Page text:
Choosing A New Pool Cue Tip
Choosing a new pool cue tip can be confusing at times. Other than there being tons of brand names in cue tips, like G2 Cue Tips, Kamui Tips and Tiger Tips, there is also the criteria in picking a cue tip is hardness.
The modern day leather cue tip was invented by Francois Mingaud sometime in the late 1700’s while he was imprisoned for his political outspokenness. He demonstrated that with a leather tip, you could put spin on the cue ball which creates English.
Since then, leather cue tips are now a standard in the pool industry with the tips falling into three primary categories: Soft, Medium and Hard. These 3 categories are relative based on brands. A soft cue tip in one brand may be almost a medium hardness in another cue tip brand. Simply put, the softer the tip, the more likely it is to mushroom or flatten out on you.
Differences When Picking a New Pool Cue Tips
Here is a guide to picking a new pool cue tip based on hardness:
Soft tips will require more maintenance than a harder tip. Some players that prefer a soft tip say that it allows for more English and control over the cue ball. In addition, soft tips retain chalk better and are easier to scuff.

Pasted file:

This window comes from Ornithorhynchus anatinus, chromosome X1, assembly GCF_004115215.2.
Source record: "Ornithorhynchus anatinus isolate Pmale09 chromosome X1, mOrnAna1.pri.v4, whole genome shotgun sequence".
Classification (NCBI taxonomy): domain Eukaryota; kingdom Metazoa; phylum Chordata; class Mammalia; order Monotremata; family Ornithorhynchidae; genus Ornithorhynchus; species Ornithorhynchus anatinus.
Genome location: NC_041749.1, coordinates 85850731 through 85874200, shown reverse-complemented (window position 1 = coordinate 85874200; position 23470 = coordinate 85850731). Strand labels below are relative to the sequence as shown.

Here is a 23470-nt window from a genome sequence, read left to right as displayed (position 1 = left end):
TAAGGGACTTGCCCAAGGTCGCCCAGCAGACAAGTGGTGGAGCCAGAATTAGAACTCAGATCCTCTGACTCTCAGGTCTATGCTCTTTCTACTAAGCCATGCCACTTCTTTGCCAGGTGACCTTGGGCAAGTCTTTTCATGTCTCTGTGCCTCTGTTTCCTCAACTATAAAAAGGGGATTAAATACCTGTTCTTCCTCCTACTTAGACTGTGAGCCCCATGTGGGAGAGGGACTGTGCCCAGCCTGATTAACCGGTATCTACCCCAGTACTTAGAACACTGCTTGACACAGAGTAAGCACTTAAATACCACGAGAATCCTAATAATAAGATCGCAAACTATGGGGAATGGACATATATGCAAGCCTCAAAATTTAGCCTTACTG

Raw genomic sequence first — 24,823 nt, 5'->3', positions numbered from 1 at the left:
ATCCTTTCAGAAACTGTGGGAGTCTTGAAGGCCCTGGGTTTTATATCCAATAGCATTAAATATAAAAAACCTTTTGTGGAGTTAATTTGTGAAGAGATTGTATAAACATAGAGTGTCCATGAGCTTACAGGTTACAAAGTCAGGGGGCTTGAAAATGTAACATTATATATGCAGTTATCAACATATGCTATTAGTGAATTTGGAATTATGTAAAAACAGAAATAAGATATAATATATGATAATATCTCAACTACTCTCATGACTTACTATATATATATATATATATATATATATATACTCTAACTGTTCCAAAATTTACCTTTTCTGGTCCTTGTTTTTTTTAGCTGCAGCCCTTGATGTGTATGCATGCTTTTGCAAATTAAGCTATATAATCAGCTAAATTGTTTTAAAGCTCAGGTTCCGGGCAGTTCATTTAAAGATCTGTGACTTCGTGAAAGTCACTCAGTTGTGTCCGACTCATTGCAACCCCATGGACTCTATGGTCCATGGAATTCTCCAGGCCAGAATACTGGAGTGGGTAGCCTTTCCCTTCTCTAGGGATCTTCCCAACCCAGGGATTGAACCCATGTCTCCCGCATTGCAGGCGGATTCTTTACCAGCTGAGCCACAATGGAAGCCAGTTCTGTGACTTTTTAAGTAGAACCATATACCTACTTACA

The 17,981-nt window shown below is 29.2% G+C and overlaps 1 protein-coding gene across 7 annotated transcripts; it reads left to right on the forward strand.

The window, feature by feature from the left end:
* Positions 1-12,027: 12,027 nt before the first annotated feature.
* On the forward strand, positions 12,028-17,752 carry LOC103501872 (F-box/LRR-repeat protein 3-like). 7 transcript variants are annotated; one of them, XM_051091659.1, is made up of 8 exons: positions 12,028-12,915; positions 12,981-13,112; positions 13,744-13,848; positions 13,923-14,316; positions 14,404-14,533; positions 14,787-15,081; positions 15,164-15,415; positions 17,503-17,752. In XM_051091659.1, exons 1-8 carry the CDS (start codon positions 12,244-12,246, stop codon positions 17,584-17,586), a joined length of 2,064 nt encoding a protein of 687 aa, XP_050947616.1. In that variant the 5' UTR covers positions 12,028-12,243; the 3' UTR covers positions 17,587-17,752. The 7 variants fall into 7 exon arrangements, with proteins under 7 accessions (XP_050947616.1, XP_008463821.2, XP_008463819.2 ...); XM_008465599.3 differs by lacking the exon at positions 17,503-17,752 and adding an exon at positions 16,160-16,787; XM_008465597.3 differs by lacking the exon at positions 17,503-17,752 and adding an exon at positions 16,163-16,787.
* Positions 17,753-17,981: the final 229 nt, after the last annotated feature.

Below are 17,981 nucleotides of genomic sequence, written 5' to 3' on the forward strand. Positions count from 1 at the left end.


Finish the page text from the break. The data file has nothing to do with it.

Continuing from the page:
Harder tips require less maintenance because they hold their shape better against flattening out or mushrooming. Harder tips create less spin on the cue ball and as well are more liable to miscue. Harder tips create more consistent shots. So harder tips will have a longer life on your cue than softer tips.
Medium tips are the most common and as well are usually the type of tip put on the cue by the manufacturers. When in doubt, go with a medium tip, you will get the best of both worlds. Ultimately it boils down to your preference.
Another Category of Cue Tip
The two types of leather tips are ‘layered’ and “non-layered’ and come in different types of leather like pigskin and cowhide. Non-layered tips are more prone to mushrooming and are typically less expensive than the layered tip.
A layered tip is comprised of multiple layers of leather that are laminated together. Layered tips are more consistent from tip to tip within the brand so if you keep with the same cue tip brand, you will feel less of a variation from tip to tip.
Maintaining Your Cue Tip
Maintaining your cue tip will save you money in the long run because you won’t have to replace your cue tip often.
- Keep your cue in its case when not in use
- Keep your cue away from heat and very humid places
- Keep a tip tool handy so the tip will stay in good playing condition
Looking to replace your cue tip? Check out the G2 Cue Tip from Japan. It’s a 8 layered, pig skin, laminated cue tip and comes in Soft, Medium and Hard tips.